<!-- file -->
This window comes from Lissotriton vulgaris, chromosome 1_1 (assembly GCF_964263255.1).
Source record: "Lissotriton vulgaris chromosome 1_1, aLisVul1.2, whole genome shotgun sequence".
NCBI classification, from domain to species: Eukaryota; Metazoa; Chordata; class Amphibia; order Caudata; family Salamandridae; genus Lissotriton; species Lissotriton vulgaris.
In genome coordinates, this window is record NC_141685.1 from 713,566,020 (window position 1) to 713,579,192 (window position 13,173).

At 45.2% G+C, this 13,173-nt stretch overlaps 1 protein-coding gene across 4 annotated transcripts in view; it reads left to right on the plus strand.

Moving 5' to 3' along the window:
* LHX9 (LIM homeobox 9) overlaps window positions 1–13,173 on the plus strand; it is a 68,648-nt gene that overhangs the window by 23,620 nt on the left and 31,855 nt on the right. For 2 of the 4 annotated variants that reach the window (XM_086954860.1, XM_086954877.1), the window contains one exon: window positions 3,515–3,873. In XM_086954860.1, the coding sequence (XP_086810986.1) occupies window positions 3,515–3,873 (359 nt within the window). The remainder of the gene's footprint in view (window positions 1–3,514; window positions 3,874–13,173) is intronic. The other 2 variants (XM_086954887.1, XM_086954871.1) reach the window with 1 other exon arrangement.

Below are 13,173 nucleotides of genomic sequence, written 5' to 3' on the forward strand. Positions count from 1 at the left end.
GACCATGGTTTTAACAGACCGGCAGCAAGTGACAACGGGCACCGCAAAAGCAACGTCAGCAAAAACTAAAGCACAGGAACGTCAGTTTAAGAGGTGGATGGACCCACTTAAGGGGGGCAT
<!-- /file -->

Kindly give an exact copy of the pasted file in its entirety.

This window comes from Lissotriton vulgaris, chromosome 1_1 (assembly GCF_964263255.1).
Source record: "Lissotriton vulgaris chromosome 1_1, aLisVul1.2, whole genome shotgun sequence".
NCBI classification, from domain to species: Eukaryota; Metazoa; Chordata; class Amphibia; order Caudata; family Salamandridae; genus Lissotriton; species Lissotriton vulgaris.
In genome coordinates, this window is record NC_141685.1 from 713,566,020 (window position 1) to 713,579,192 (window position 13,173).

At 45.2% G+C, this 13,173-nt stretch overlaps 1 protein-coding gene across 4 annotated transcripts in view; it reads left to right on the plus strand.

Moving 5' to 3' along the window:
* LHX9 (LIM homeobox 9) overlaps window positions 1–13,173 on the plus strand; it is a 68,648-nt gene that overhangs the window by 23,620 nt on the left and 31,855 nt on the right. For 2 of the 4 annotated variants that reach the window (XM_086954860.1, XM_086954877.1), the window contains one exon: window positions 3,515–3,873. In XM_086954860.1, the coding sequence (XP_086810986.1) occupies window positions 3,515–3,873 (359 nt within the window). The remainder of the gene's footprint in view (window positions 1–3,514; window positions 3,874–13,173) is intronic. The other 2 variants (XM_086954887.1, XM_086954871.1) reach the window with 1 other exon arrangement.

Below are 13,173 nucleotides of genomic sequence, written 5' to 3' on the forward strand. Positions count from 1 at the left end.
GACCATGGTTTTAACAGACCGGCAGCAAGTGACAACGGGCACCGCAAAAGCAACGTCAGCAAAAACTAAAGCACAGGAACGTCAGTTTAAGAGGTGGATGGACCCACTTAAGGGGGGCAT